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Shoplifter has 100 previous convictions....and counting

30-year heroin habit drives offending, court hears

John Garvey


01635 886628


A SHOPLIFTER with 100 previous convictions notched up another three when he appeared before Reading magistrates.

A 30-year heroin habit is driving Stuart Langworthy North’s offending, the court heard on Thursday, December 22.

Maddy Charlesworth, prosecuting, said the 54-year-old, of Mandarin Drive, Newbury, got away with a haul of meat from Tesco in London Road, Newbury.

But when he returned and stole again, a security officer gave chase – and caught him.

Mr North also stole meat from Marks and Spencer in Pinchington Lane, Newbury, the court heard.

He admitted three offences of theft committed on November 12, November 16 and November 21.

Magistrates were told of Mr North’s previous record, in which shoplifting accounts for most of the offences.

Mike Davis, defending, said: “I’ve known him for 30 years – and he’s had a problem with drugs for as long as I’ve known him. These latest offences were committed because his drug habit had got out of control and his benefits were suspended.

“They say he missed a medical appointment, but he maintains he had no notice of it in the first place.”

He added: “You’ll notice that all the offences involve meat. That’s because meat is easy to sell on. He sells it for money with which to buy drugs.”

Mr Davis said his client had previously been homeless, but now had a stable address.

In addition, the court heard, his benefits had been restored, thus removing the need to steal, suggested Mr Davis.

Magistrates made Mr North subject to an 18-month conditional discharge.

In addition, they ordered Mr North to pay a victim services surcharge of £20.

Magistrates were unable to order Mr North to pay compensation to Tesco for the meat he got away with because the value of it was unknown.

No order was made for costs because of Mr North’s lack of means.

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Article comments

  • Hammerthebookie

    09/01/2017 - 16:04

    Often people say to me "Crime does pay" & i agree with them . This is just one example from thousands & thousands each day in our court system ....


  • Ihavenonickname

    09/01/2017 - 13:01

    Forced cold turkey in a boot camp type institution is ghetto only way to break a 30 tear addiction and is sadly lacking in our judicial system.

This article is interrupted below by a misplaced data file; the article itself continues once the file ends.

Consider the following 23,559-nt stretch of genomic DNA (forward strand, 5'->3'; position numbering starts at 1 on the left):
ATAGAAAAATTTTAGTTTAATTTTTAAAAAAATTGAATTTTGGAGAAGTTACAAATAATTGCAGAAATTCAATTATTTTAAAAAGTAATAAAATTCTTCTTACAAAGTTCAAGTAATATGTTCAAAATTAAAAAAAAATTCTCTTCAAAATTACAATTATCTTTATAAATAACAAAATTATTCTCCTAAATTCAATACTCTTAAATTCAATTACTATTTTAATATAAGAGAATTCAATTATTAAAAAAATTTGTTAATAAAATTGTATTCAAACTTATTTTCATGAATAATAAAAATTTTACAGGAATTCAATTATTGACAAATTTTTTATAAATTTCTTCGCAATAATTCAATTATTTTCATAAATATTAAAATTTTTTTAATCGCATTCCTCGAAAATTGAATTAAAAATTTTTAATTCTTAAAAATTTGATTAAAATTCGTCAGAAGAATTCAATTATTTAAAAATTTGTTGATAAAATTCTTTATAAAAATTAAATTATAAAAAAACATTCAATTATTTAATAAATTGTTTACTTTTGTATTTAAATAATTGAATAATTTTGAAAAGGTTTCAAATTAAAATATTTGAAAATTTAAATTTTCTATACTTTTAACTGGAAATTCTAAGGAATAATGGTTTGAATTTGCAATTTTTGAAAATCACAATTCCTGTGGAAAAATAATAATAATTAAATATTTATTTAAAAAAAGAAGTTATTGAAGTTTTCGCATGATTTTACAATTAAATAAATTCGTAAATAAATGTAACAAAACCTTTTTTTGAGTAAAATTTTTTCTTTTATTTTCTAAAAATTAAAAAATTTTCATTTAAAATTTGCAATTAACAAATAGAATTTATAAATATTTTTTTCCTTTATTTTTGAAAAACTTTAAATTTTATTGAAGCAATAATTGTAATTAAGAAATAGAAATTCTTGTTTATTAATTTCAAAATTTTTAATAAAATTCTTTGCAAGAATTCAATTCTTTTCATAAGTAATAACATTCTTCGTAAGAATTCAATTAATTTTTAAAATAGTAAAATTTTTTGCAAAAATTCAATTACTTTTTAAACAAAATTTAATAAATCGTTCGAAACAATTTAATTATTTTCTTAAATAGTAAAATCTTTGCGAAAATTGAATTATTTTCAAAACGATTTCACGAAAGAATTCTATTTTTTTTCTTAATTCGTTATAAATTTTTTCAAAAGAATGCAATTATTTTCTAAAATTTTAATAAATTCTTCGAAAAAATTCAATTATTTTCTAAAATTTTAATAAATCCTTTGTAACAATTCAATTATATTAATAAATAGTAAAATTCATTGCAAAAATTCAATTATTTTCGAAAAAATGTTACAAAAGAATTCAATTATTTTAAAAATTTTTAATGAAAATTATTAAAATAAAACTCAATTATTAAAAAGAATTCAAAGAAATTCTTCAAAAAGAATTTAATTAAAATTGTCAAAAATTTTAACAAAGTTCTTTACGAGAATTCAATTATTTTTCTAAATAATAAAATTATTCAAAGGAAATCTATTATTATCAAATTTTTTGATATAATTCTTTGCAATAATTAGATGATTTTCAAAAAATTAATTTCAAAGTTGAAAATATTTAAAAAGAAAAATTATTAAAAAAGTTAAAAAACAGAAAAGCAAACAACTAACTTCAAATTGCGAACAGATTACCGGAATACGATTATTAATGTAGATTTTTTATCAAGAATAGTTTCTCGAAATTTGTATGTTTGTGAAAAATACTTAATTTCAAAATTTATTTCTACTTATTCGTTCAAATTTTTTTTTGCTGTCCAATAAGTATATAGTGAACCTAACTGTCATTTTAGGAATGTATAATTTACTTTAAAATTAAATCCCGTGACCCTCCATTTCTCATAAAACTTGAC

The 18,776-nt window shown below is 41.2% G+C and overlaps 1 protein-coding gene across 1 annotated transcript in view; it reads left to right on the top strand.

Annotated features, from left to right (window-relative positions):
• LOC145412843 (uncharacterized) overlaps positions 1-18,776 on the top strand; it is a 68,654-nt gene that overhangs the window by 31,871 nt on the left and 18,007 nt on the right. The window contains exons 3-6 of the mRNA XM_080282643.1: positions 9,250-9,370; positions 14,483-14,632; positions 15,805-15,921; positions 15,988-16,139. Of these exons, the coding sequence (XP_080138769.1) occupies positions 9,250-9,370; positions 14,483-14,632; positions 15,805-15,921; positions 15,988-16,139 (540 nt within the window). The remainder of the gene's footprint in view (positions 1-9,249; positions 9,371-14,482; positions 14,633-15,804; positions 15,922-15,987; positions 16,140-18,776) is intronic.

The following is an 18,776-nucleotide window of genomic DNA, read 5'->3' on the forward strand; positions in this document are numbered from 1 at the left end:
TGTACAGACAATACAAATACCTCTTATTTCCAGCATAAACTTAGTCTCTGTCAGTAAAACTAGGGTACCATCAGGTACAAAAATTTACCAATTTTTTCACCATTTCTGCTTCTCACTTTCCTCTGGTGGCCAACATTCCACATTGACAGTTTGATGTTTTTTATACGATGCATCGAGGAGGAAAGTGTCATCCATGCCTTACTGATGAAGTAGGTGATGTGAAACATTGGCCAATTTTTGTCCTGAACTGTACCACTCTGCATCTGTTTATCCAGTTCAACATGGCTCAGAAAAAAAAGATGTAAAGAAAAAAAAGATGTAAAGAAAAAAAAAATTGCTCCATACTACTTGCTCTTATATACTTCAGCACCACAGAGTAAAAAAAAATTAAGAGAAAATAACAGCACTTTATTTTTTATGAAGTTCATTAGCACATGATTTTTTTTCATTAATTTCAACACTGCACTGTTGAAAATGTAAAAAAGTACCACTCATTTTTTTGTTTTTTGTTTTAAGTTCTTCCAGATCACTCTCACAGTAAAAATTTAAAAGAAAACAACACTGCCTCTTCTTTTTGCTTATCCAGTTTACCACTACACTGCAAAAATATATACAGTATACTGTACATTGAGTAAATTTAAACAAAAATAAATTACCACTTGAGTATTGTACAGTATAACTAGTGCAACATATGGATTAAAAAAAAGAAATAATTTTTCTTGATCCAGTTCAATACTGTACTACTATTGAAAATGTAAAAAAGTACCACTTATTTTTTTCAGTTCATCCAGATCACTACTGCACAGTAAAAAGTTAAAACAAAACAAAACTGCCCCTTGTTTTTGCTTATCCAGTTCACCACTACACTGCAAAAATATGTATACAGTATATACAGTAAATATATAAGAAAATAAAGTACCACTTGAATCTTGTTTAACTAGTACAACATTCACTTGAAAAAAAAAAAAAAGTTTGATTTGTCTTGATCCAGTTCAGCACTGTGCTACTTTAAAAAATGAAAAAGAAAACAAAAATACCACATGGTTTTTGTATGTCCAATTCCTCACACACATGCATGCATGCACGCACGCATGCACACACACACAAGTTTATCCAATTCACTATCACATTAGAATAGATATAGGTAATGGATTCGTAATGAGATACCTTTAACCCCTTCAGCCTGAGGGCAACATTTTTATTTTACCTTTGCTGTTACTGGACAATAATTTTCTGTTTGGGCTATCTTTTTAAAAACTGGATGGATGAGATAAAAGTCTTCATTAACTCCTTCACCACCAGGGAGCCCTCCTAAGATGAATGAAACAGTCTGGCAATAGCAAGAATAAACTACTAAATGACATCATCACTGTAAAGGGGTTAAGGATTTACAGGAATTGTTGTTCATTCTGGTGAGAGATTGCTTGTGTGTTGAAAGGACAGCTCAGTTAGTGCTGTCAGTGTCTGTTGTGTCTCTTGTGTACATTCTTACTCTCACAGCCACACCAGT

• NewburyLad

    09/01/2017 - 11:11

    Soft liberal-left justice - the gift that keeps giving, every time....


  • NewburyDenizen

    09/01/2017 - 10:10

    Perhaps decriminalisation and support for this individual would result in less crime? Oh wait, that's far too much like a good idea for the gov. Control, tax, regulate and rehabilitate using the money from taxation of recreational drugs to help those with genuine problems with harder drugs. You'd find that once the gangs are out of the equation, drug prices would be a lot lower than they are now, and if proper support were offered to those with addiction instead of being branded a criminal and outcast from society because of it, we'd have less problems overall.


    • NoisyNortherner

      09/01/2017 - 12:12

      Seconded. Treatment wins out over punitive punishment in the long run. It's about time the stigma of drug addiction was addressed properly, with rehabilitationfor those who need it. Clearly 30 years of being punished for shoplifting in various guises hasn't worked on this bloke. Address the root of the problem and it's likely the problem will go away.


      • NewburyDenizen

        09/01/2017 - 12:12

        Glad to hear there is at least one other reader of this site with a sensible head on their shoulders. The "war on drugs" has only pushed billions of pounds into the hands of criminals and wasted tax payer money on prosecution and incarceration of those that are either enjoying drugs recreationally, or have an addiction. We allow alcohol and tobacco, both drugs, and we treat their addiction without criminal repercussions, why not the rest? At least with taxation, our money would be going to the criminals we elect.


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